Pope recovering from surgery – Taarifa Rwanda

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When a Covid cluster includes people, who are vaccinated against the virus, one inevitably hears rumbles of complaints from people wondering what the vaccination is for.

But when you read the headlines, you usually see the answer: In most cases, those who have been vaccinated and contracted Covid-19 have not died, have not developed serious symptoms, and have not had need to be hospitalized.

For people not vaccinated in their later years, the risk of dying from Covid is high. For the unvaccinated 80-year-olds, around 32% of people who contract Covid will die from it.

For people over 70, it’s around 14%. (For unvaccinated people in their 60s, it drops to around 3%. And for those under 50, it’s less than 1%.)

The good news is that Pfizer and AstraZeneca are both very effective in preventing serious illness and death from Covid-19, even from the more virulent Delta strain.

So how effective are our vaccines?

Preliminary data from the UK shows that after your first dose of Pfizer or AstraZeneca you are 33% less likely than an unvaccinated person to get the Delta variant.

Two weeks after your second dose, this rises to 60% for AstraZeneca and 88% for Pfizer. These data relate to any form of Covid-19, from mild to severe.

But when you look at how well vaccines lower your risk of developing serious illness requiring hospitalization, coverage is high for both.

Pfizer and Astrazeneca vaccines are 96% and 92% (respectively) effective in preventing Delta variant hospitalizations.

Why do some people still contract Covid after being vaccinated?

Vaccines are not magic barriers. They do not kill the virus or the pathogen they are targeting.

Rather, vaccines stimulate a person’s immune system to create antibodies.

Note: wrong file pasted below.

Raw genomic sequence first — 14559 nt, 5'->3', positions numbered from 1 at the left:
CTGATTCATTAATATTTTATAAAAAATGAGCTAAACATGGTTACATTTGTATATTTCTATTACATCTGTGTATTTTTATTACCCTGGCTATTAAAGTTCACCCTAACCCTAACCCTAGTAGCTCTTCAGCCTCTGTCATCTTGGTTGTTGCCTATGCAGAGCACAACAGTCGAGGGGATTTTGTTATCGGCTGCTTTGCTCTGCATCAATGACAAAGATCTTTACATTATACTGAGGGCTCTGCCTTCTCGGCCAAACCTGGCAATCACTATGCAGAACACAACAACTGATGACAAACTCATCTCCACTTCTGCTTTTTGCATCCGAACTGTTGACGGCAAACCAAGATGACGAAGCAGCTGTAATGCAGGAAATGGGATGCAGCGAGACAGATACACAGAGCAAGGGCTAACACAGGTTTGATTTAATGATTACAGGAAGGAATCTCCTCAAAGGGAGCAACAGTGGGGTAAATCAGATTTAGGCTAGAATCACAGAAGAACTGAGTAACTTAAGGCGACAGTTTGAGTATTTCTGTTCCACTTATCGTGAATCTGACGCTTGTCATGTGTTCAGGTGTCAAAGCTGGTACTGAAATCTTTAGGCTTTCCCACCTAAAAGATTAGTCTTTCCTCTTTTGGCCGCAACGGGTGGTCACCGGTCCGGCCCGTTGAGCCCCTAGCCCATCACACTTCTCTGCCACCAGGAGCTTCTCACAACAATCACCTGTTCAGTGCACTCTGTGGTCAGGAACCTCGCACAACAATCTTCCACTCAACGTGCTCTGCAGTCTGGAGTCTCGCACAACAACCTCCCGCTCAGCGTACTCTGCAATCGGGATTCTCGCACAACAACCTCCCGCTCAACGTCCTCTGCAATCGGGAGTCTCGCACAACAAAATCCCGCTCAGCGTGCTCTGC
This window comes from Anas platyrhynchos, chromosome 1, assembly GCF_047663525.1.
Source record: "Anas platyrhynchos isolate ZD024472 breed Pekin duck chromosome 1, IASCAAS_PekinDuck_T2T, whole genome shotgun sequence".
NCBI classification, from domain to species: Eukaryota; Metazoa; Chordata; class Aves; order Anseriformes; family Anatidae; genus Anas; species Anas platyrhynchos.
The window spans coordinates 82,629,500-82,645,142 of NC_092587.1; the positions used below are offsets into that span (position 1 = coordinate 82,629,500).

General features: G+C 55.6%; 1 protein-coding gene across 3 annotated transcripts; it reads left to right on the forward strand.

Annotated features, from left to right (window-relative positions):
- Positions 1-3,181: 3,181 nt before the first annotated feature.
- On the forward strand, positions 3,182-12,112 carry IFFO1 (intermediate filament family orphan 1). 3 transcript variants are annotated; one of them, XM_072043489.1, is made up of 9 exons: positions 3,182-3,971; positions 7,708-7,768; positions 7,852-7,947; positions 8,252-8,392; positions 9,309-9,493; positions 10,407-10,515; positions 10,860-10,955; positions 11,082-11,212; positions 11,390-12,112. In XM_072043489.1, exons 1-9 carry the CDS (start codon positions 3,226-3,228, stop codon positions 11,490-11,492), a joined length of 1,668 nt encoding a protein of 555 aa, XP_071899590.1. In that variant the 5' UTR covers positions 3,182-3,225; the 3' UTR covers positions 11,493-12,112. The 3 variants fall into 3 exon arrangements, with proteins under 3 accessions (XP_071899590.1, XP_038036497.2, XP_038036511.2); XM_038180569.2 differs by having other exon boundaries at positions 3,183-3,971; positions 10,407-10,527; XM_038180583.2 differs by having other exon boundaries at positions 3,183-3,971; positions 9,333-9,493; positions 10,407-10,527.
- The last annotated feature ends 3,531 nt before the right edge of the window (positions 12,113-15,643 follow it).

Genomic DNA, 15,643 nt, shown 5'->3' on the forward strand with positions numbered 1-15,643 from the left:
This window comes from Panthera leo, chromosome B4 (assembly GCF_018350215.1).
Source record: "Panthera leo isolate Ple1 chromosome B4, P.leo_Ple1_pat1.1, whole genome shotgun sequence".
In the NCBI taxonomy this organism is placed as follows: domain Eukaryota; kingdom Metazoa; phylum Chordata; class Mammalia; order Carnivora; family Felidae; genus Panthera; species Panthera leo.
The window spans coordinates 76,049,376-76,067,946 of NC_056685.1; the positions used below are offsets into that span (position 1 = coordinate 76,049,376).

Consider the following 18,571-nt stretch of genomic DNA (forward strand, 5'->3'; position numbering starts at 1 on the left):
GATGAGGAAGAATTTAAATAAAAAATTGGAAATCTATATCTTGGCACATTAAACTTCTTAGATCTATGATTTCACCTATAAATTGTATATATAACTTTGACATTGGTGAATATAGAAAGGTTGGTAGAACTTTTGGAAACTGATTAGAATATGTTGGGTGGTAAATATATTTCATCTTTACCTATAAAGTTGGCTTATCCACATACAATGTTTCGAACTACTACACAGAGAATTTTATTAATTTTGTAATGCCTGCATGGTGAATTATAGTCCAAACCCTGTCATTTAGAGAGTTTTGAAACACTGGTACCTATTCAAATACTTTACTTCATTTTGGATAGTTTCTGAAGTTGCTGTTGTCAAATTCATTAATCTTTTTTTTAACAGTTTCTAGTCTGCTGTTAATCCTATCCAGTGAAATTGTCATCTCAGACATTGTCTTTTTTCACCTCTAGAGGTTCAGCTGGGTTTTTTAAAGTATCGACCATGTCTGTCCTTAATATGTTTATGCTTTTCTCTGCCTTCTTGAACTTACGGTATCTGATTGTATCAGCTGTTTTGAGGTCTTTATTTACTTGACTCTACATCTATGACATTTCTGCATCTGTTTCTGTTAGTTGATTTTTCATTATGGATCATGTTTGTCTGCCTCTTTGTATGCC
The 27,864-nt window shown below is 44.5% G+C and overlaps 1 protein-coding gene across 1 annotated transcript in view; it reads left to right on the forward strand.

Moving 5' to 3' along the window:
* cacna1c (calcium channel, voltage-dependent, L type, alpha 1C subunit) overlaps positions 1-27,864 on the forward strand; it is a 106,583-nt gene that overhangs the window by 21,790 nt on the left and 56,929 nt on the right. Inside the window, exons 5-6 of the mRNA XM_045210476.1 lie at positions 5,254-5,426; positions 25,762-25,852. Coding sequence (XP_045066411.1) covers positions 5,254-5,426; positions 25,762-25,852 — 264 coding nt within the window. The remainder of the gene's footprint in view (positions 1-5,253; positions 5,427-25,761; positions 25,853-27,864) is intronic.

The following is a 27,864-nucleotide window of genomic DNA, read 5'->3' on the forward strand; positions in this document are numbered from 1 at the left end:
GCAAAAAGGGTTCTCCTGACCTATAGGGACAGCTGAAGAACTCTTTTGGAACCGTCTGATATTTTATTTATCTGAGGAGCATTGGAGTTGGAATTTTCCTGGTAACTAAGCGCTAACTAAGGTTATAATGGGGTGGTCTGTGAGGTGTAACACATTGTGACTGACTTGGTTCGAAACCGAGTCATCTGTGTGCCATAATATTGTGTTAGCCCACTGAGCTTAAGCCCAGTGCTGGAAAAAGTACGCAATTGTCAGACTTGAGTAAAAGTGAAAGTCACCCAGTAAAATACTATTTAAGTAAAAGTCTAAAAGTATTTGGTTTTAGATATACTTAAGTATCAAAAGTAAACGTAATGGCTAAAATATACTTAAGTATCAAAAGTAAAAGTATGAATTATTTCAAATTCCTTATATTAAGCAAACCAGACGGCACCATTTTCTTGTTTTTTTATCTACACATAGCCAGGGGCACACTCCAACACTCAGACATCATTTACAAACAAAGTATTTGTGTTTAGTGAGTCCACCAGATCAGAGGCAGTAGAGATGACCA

These antibodies are specific for the virus or vaccine pathogen and allow the body to fight infection before it sets in and causes serious illness.

However, some people will not have a strong enough immune response to the vaccine and may still be susceptible to developing Covid-19 if exposed to the virus.

How a person responds to a vaccine is influenced by a number of host factors including our age, gender, medications, diet, exercise, health, and stress levels.

It is not easy to tell who has not developed a strong enough immune response to the vaccine. Measuring a person’s immune response to a vaccine is not straightforward and requires detailed laboratory tests.

And while the side effects of the vaccine indicate that you have a response, the absence of symptoms does not mean that you have a weak response.

It also takes time for the immune system to respond to vaccines and produce antibodies.

For most two-shot vaccines, antibody levels rise and then fall after the first dose. These antibodies are then boosted after the second.

But you are not optimally covered until your antibody levels increase after the second dose.

What does the Covid look like after being vaccinated?

The PCR tests we use to detect SARS-CoV-2, the virus that causes Covid-19, are very sensitive and can detect a positive case even if you have low levels of the virus in your system.

This means that a person can test positive for SARS-CoV-2 but still does not have symptoms of Covid-19.

Of those vaccinated who have reported symptoms, the vast majority report mild symptoms, with shorter duration.

There is always a chance that a vaccinated person can pass the virus to an unvaccinated person without having symptoms themselves.

But vaccinated people who develop Covid-19 will likely have a lower viral load than unvaccinated people, meaning they are less likely to spread the virus.

One study estimated that those who were vaccinated with Pfizer or AstraZeneca were 50% less likely to pass it to an unvaccinated family contact than someone who was not vaccinated.

This transmission is likely to decrease again if both household members are vaccinated.

But if you are not vaccinated and contract Covid-19, you are much more likely to spread the virus.

And the future variants?

So far, preliminary data (some of which is ongoing and / or yet to be peer reviewed) shows that our current vaccines are effective in protecting against circulating variants.

But as the virus mutates, the chances of viral leakage increase. This means that there is a greater chance that the virus will develop mutations that make it more apt or more easily able to evade vaccinations.

Scientists are watching closely to ensure that our current and / or future vaccines are effective against circulating strains.

To help fight Covid-19, the best thing we can do is to minimize the spread of the virus.

This means getting the vaccine when you can, making sure you maintain social distancing when necessary, and getting tested if you have symptoms.

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